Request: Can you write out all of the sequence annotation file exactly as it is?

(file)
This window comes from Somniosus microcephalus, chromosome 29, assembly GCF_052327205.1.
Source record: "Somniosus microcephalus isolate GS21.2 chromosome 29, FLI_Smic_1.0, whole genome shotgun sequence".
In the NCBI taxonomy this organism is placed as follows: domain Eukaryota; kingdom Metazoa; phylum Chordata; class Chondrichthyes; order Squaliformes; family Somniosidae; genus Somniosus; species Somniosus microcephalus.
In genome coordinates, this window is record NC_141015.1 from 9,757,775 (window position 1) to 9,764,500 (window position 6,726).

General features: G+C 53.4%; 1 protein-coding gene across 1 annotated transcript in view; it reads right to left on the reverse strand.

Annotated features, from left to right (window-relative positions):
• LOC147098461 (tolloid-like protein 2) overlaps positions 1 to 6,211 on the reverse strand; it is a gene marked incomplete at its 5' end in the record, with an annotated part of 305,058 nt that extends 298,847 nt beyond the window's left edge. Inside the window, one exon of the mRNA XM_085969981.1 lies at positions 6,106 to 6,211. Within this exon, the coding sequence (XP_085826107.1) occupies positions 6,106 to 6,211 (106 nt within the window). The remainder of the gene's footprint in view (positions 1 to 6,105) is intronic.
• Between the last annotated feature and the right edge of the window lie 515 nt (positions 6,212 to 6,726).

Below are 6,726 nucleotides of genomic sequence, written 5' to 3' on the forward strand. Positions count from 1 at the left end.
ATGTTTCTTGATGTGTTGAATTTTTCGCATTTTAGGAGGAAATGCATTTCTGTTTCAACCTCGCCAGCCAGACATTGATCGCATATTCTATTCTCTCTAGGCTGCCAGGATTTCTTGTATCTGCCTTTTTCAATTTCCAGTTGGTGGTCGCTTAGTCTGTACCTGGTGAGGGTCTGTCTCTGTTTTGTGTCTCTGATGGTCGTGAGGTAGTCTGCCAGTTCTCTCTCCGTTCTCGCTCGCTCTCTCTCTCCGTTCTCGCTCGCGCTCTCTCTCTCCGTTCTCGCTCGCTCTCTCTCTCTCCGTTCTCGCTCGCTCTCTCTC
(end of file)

This window comes from Somniosus microcephalus, chromosome 29, assembly GCF_052327205.1.
Source record: "Somniosus microcephalus isolate GS21.2 chromosome 29, FLI_Smic_1.0, whole genome shotgun sequence".
In the NCBI taxonomy this organism is placed as follows: domain Eukaryota; kingdom Metazoa; phylum Chordata; class Chondrichthyes; order Squaliformes; family Somniosidae; genus Somniosus; species Somniosus microcephalus.
In genome coordinates, this window is record NC_141015.1 from 9,757,775 (window position 1) to 9,764,500 (window position 6,726).

General features: G+C 53.4%; 1 protein-coding gene across 1 annotated transcript in view; it reads right to left on the reverse strand.

Annotated features, from left to right (window-relative positions):
• LOC147098461 (tolloid-like protein 2) overlaps positions 1 to 6,211 on the reverse strand; it is a gene marked incomplete at its 5' end in the record, with an annotated part of 305,058 nt that extends 298,847 nt beyond the window's left edge. Inside the window, one exon of the mRNA XM_085969981.1 lies at positions 6,106 to 6,211. Within this exon, the coding sequence (XP_085826107.1) occupies positions 6,106 to 6,211 (106 nt within the window). The remainder of the gene's footprint in view (positions 1 to 6,105) is intronic.
• Between the last annotated feature and the right edge of the window lie 515 nt (positions 6,212 to 6,726).

Below are 6,726 nucleotides of genomic sequence, written 5' to 3' on the forward strand. Positions count from 1 at the left end.
ATGTTTCTTGATGTGTTGAATTTTTCGCATTTTAGGAGGAAATGCATTTCTGTTTCAACCTCGCCAGCCAGACATTGATCGCATATTCTATTCTCTCTAGGCTGCCAGGATTTCTTGTATCTGCCTTTTTCAATTTCCAGTTGGTGGTCGCTTAGTCTGTACCTGGTGAGGGTCTGTCTCTGTTTTGTGTCTCTGATGGTCGTGAGGTAGTCTGCCAGTTCTCTCTCCGTTCTCGCTCGCTCTCTCTCTCCGTTCTCGCTCGCGCTCTCTCTCTCCGTTCTCGCTCGCTCTCTCTCTCTCCGTTCTCGCTCGCTCTCTCTC